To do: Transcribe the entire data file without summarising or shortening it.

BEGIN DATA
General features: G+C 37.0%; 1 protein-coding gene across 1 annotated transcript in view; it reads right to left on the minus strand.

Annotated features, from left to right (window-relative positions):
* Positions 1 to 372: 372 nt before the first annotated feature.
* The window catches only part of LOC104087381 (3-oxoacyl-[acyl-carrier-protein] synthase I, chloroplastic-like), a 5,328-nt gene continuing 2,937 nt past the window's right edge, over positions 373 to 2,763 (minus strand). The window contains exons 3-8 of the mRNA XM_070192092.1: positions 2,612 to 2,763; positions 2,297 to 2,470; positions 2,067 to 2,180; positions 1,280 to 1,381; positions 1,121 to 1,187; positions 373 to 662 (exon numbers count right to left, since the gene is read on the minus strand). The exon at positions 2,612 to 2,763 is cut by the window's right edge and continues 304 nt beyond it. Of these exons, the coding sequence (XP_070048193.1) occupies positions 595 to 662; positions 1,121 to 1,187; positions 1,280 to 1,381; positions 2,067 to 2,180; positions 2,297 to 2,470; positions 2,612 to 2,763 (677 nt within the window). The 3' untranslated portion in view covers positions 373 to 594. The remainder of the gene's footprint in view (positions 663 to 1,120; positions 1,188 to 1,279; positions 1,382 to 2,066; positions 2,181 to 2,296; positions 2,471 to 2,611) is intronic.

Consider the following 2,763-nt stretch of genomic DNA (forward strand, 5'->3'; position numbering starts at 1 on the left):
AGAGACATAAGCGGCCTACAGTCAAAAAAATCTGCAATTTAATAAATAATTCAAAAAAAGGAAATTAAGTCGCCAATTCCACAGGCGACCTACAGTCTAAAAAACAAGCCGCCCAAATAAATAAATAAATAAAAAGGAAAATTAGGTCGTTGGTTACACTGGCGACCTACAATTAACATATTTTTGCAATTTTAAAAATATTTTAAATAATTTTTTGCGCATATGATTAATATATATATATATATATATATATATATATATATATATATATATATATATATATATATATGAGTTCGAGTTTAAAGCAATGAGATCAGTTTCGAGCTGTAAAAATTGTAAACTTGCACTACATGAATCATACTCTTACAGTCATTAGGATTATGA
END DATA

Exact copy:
General features: G+C 37.0%; 1 protein-coding gene across 1 annotated transcript in view; it reads right to left on the minus strand.

Annotated features, from left to right (window-relative positions):
* Positions 1 to 372: 372 nt before the first annotated feature.
* The window catches only part of LOC104087381 (3-oxoacyl-[acyl-carrier-protein] synthase I, chloroplastic-like), a 5,328-nt gene continuing 2,937 nt past the window's right edge, over positions 373 to 2,763 (minus strand). The window contains exons 3-8 of the mRNA XM_070192092.1: positions 2,612 to 2,763; positions 2,297 to 2,470; positions 2,067 to 2,180; positions 1,280 to 1,381; positions 1,121 to 1,187; positions 373 to 662 (exon numbers count right to left, since the gene is read on the minus strand). The exon at positions 2,612 to 2,763 is cut by the window's right edge and continues 304 nt beyond it. Of these exons, the coding sequence (XP_070048193.1) occupies positions 595 to 662; positions 1,121 to 1,187; positions 1,280 to 1,381; positions 2,067 to 2,180; positions 2,297 to 2,470; positions 2,612 to 2,763 (677 nt within the window). The 3' untranslated portion in view covers positions 373 to 594. The remainder of the gene's footprint in view (positions 663 to 1,120; positions 1,188 to 1,279; positions 1,382 to 2,066; positions 2,181 to 2,296; positions 2,471 to 2,611) is intronic.

Consider the following 2,763-nt stretch of genomic DNA (forward strand, 5'->3'; position numbering starts at 1 on the left):
AGAGACATAAGCGGCCTACAGTCAAAAAAATCTGCAATTTAATAAATAATTCAAAAAAAGGAAATTAAGTCGCCAATTCCACAGGCGACCTACAGTCTAAAAAACAAGCCGCCCAAATAAATAAATAAATAAAAAGGAAAATTAGGTCGTTGGTTACACTGGCGACCTACAATTAACATATTTTTGCAATTTTAAAAATATTTTAAATAATTTTTTGCGCATATGATTAATATATATATATATATATATATATATATATATATATATATATATATATATATATATATATGAGTTCGAGTTTAAAGCAATGAGATCAGTTTCGAGCTGTAAAAATTGTAAACTTGCACTACATGAATCATACTCTTACAGTCATTAGGATTATGA